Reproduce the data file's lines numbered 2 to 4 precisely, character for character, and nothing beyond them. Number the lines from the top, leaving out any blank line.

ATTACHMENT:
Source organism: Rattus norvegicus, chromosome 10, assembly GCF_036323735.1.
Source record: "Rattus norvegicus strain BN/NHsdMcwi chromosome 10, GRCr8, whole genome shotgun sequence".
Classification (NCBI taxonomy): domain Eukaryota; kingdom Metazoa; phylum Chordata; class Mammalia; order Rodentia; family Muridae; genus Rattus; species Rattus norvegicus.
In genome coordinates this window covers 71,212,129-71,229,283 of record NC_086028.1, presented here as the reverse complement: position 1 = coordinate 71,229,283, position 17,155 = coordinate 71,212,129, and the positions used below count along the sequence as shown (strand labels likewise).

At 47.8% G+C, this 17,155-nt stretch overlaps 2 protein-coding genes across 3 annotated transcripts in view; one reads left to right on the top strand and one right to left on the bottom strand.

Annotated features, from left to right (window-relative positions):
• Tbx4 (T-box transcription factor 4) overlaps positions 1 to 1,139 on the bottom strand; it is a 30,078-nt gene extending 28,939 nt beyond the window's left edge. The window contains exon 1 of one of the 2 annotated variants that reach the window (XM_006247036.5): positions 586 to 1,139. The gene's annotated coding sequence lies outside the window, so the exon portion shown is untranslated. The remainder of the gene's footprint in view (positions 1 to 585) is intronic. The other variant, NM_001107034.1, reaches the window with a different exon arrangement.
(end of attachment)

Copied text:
Source record: "Rattus norvegicus strain BN/NHsdMcwi chromosome 10, GRCr8, whole genome shotgun sequence".
Classification (NCBI taxonomy): domain Eukaryota; kingdom Metazoa; phylum Chordata; class Mammalia; order Rodentia; family Muridae; genus Rattus; species Rattus norvegicus.
In genome coordinates this window covers 71,212,129-71,229,283 of record NC_086028.1, presented here as the reverse complement: position 1 = coordinate 71,229,283, position 17,155 = coordinate 71,212,129, and the positions used below count along the sequence as shown (strand labels likewise).